25. Griffiths, M. D., & Hunt, N. (1998). Dependence on computer games by adolescents. Psychological Reports, 82(2), 475.PubMedCrossRefGoogle Scholar
  26. Griffiths, M. D., Davies, M. N. O., & Chappell, D. (2004). Demographic factors and playing variables in online computer gaming. Cyberpsychology & Behavior, 7(4), 479–487.CrossRefGoogle Scholar
  27. Grüsser, S. M., Thalemann, R., & Griffiths, M. D. (2006). Excessive computer game playing: Evidence for addiction and aggression? Cyberpsychology & Behavior, 10(2), 290–292.CrossRefGoogle Scholar
  28. Gursoy, D., & Gavcar, E. (2003). International leisure tourists’ involvement profile. Annals of Tourism Research, 30(4), 906–926.CrossRefGoogle Scholar
  29. Haines, L. (2008, January 17). Online gamer murders rival clan member, The Register. Retrieved from www.theregister.co.uk/2008/01/17/gaming_murder/.
  30. Han, D. H., Lee, Y. S., Yang, K. C., Kim, E. Y., Lyoo, I. K., & Renshaw, P. F. (2007). Dopamine genes and reward dependence in adolescents with excessive internet video game play. Journal of Addiction Medicine, 1(3), 133.PubMedCrossRefGoogle Scholar
  31. Haninger, K., & Thompson, K. M. (2004). Content and ratings of teen-rated video games. Journal of the American Medical Association, 291(7), 856–865.PubMedCrossRefGoogle Scholar
  32. Hill, J. (2007, Sept. 20). Ethical dilemmas: Exploitative multiplayer worlds don’t deserve to be called art, The Sydney Morning Herald. Retrieved from http://www.smh.com.au/news/articles/ethical-dilemmas/2007/09/19/1189881577195.html.
  33. Hoeft, F., Watson, C. L., Kesler, S. R., Bettinger, K. E., & Reiss, A. L. (2008). Gender differences in the mesocorticolimbic system during computer game-play. Journal of Psychiatric Research, 42(4), 253–258.PubMedCrossRefGoogle Scholar
  34. Hsu, S. H., Wen, M. H., & Wu, M. C. (2009). Exploring user experiences as predictors of MMORPG addiction. Computers in Education, 53, 990–999.CrossRefGoogle Scholar
  35. Hutchins, B. (2008). Signs of meta-change in second modernity: The growth of e-sport and the world cyber games. New Media & Society, 10(6), 851.CrossRefGoogle Scholar
  36. Jakobsson, M. (2011). The achievement machine: Understanding XBOX 360 achievements in gaming practices. Game Studies, 11(1).Google Scholar
  37. Jansz, J., & Tanis, M. (2007). Appeal of playing online first person shooter games. Cyberpsychology & Behavior, 10(1), 133–136.CrossRefGoogle Scholar
  38. King, D., Delfabbro, P., & Griffiths, M. (2010a). The convergence of gambling and digital media: Implications for gambling in young people. Journal of Gambling Studies, 26, 175–187.PubMedCrossRefGoogle Scholar
  39. King, D., Delfabbro, P., & Griffiths, M. (2010b). Video game structural characteristics: A new psychological taxonomy. International Journal of Mental Health and Addiction, 8(1), 90–106.CrossRefGoogle Scholar
  40. King, D. L., Delfabbro, P. H., & Griffiths, M. D. (2010c). The role of structural characteristics in problematic video game play: An empirical study. International Journal of Mental Health and Addiction, 9, 320–333.CrossRefGoogle Scholar
  41. Klimmt, C., Schmid, H., & Orthmann, J. (2009). Exploring the enjoyment of playing browser games. Cyberpsychology & Behavior, 12(2), 231–234.CrossRefGoogle Scholar
  42. Ko, C., Liu, G., Hsiao, S., Yen, J., Yang, M., Lin, W., Yen, C., & Chen, C. (2009). Brain activities associated with gaming urge of online gaming addiction. Journal of Psychiatric Research, 43(7), 739–747.PubMedCrossRefGoogle Scholar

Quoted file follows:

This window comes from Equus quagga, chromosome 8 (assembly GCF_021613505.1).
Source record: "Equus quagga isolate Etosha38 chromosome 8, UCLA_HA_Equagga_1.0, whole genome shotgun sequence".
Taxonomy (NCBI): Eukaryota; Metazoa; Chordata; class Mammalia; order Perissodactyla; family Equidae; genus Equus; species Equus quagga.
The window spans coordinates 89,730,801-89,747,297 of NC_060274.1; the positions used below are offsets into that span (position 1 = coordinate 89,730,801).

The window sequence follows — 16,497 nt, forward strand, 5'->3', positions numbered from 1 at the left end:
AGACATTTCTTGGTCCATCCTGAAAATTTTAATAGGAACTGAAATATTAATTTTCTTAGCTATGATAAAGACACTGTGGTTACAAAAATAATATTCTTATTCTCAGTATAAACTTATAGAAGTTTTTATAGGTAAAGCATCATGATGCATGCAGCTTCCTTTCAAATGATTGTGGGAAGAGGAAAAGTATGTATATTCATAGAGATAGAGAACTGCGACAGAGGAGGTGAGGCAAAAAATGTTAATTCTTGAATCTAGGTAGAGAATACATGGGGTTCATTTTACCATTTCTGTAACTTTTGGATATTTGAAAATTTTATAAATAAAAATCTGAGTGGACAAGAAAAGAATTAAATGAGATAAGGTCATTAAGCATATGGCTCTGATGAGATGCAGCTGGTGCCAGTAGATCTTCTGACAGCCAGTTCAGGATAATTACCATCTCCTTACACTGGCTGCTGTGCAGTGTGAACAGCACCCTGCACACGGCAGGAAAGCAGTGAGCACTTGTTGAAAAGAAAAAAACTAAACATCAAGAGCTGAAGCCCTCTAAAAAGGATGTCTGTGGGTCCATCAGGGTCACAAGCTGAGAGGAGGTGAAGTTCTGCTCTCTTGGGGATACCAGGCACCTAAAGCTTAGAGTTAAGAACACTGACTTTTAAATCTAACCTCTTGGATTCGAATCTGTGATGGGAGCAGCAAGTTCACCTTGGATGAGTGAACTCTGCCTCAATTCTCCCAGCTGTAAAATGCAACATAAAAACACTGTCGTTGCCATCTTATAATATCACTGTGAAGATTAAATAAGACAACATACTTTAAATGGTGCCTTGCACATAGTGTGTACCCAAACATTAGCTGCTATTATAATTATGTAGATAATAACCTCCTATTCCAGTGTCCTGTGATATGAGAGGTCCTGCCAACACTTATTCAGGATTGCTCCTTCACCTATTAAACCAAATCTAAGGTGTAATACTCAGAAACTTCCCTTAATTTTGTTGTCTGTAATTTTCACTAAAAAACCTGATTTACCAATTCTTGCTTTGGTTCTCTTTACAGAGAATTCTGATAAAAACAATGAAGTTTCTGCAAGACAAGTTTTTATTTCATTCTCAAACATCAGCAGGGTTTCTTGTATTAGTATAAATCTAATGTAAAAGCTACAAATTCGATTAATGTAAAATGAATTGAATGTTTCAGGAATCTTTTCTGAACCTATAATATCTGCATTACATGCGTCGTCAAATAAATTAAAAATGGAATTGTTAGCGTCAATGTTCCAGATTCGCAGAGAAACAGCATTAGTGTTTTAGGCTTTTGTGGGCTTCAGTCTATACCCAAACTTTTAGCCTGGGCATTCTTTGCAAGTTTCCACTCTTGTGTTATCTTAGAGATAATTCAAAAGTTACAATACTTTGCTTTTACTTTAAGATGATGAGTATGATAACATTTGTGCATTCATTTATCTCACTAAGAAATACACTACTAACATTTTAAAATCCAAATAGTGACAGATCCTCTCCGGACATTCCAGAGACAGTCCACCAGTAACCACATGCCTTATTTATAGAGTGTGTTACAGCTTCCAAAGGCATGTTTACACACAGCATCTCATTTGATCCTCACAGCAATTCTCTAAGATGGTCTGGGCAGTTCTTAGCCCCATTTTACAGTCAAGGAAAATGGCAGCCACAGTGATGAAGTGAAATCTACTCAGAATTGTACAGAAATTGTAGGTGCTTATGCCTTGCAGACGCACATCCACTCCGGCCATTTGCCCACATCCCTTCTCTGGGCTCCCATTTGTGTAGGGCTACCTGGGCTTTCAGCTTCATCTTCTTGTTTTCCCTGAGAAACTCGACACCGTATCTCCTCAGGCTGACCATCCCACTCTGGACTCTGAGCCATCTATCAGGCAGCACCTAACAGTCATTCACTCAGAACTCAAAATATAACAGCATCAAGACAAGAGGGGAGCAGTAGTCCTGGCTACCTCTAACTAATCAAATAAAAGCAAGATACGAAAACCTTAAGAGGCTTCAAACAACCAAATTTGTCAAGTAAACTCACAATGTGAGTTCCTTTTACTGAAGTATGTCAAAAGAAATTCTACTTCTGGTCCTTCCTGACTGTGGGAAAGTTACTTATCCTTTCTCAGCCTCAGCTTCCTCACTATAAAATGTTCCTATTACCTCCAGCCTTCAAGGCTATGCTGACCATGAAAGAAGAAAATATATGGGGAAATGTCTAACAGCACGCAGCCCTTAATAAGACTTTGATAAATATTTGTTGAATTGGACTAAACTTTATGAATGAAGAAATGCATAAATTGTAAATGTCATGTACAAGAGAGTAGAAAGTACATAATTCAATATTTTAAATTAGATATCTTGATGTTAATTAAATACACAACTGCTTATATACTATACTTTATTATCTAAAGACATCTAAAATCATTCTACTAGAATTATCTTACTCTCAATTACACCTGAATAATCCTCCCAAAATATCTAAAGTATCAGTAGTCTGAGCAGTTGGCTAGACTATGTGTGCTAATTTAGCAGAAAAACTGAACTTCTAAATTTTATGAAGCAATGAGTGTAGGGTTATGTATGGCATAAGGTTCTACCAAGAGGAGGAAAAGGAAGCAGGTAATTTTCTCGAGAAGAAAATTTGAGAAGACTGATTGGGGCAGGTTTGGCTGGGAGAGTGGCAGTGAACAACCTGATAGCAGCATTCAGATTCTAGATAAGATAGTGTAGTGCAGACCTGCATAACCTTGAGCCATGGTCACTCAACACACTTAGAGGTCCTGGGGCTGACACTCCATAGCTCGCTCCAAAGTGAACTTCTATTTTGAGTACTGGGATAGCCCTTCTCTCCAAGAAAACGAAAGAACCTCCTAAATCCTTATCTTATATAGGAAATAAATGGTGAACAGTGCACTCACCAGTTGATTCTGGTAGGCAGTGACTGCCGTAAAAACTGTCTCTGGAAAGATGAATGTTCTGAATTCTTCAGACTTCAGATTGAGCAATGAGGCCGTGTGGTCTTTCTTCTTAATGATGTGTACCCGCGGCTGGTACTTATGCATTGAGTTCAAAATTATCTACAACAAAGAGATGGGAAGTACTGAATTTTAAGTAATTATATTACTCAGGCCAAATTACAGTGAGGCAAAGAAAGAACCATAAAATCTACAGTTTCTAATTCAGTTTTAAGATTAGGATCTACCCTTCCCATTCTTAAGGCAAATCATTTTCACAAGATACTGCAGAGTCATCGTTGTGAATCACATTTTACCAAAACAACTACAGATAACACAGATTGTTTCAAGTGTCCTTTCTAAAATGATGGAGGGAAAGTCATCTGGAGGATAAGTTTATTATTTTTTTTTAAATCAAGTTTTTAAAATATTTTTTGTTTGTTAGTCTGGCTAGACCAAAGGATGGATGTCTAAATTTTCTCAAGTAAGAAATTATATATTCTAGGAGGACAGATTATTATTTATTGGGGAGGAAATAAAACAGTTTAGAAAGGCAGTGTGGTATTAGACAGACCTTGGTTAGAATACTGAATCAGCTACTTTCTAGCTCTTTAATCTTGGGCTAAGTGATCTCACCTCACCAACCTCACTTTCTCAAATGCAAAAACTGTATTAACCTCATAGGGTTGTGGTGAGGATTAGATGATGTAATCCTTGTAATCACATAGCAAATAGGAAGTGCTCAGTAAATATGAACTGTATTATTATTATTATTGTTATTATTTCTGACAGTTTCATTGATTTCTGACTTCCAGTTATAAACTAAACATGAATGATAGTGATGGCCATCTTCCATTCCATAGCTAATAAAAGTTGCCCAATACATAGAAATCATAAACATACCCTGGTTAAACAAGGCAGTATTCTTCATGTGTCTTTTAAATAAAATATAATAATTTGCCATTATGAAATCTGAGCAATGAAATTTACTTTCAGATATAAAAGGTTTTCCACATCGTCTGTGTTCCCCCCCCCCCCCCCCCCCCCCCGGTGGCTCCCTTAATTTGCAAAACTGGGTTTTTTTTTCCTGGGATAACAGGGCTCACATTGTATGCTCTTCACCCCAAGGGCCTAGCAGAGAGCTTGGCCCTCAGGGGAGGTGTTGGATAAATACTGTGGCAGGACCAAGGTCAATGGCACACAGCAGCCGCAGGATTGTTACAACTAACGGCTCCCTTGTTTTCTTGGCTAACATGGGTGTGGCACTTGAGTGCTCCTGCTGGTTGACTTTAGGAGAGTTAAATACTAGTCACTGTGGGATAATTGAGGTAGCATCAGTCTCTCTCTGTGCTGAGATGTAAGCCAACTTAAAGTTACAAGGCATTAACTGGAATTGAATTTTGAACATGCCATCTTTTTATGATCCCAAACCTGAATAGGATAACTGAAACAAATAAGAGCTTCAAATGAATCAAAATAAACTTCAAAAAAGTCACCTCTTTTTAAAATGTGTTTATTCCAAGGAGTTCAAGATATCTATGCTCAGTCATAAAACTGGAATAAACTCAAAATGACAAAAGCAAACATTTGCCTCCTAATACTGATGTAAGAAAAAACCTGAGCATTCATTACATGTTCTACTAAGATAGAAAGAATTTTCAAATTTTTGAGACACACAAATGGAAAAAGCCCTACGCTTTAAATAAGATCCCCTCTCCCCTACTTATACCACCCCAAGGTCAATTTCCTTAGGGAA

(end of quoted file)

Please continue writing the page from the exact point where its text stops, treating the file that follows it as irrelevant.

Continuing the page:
43. Koepp, M. J., Gunn, R. N., Lawrence, A. D., Cunningham, V. J., Dagher, A., Jones, T., Brooks, D. J., Bench, C. J., & Grasby, P. M. (1998). Evidence for striatal dopamine release during a video game. Nature, 393(6682), 266–268.PubMedCrossRefGoogle Scholar
  44. Kropko, M. R. (2009). Ohio teen convicted of killing mom over video game: Judge rejects video game addiction defense, convicts Ohio teen who shot parents over ‘halo 3’, ABC News.com. Retrieved from http://abcnews.go.com/US/wireStory?id=6627788.
  45. Kuss, D. J., & Griffiths, M. D. (2012a). Internet gaming addiction: A systematic review of empirical research. International Journal of Mental Health and Addiction, 10(2), 278–296.CrossRefGoogle Scholar
  46. Kuss, D. J., & Griffiths, M. D. (2012b). Online gaming addiction in children and adolescents: A review of empirical research. Journal of Behavioral Addictions, 1(1), 3–22.CrossRefGoogle Scholar
  47. Lang, K. B., & Omori, M. (2009). Can demographic variables predict lottery and pari-mutuel losses? an empirical investigation. Journal of Gambling Studies, 25, 171–183.PubMedCrossRefGoogle Scholar
  48. Laurent, G., & Kapferer, J. N. (1985). Measuring consumer involvement profiles. Journal of Marketing Research, 22(1), 41–53.CrossRefGoogle Scholar
  49. Lee, M., Ko, Y., Song, H., Kwon, K., Lee, H., Nam, M., & Jung, I. (2007). Characteristics of internet use in relation to game genre in Korean adolescents. Cyberpsychology & Behavior, 10(2), 278–285.CrossRefGoogle Scholar
  50. Liu, M., & Peng, W. (2009). Cognitive and psychological predictors of the negative outcomes associated with playing MMOGs (massively multiplayer online games). Computers in Human Behavior, 25(6), 1306–1311.CrossRefGoogle Scholar
  51. Loftus, G. R., & Loftus, E. F. (1983). Mind at play: The psychology of video games. New York: Basic Books.Google Scholar
  52. Lucas, K., & Sherry, J. (2004). Sex differences in video game play. Communication Research, 31(5), 499.CrossRefGoogle Scholar
  53. McMahan, A. (2003). Immersion, engagement and presence. The Video Game Theory Reader, 67–86.Google Scholar
  54. Mentzoni, R. A., Brunborg, G. S., Molde, H., Myrseth, H., Mar Skouverøe, K. J., Hetland, J., & Pallesen, S. (2011). Problematic video game use: Estimated prevalence and associations with mental and physical health. Cyberpsychology, Behavior and Social Networking, 14(10), 591–596.PubMedCrossRefGoogle Scholar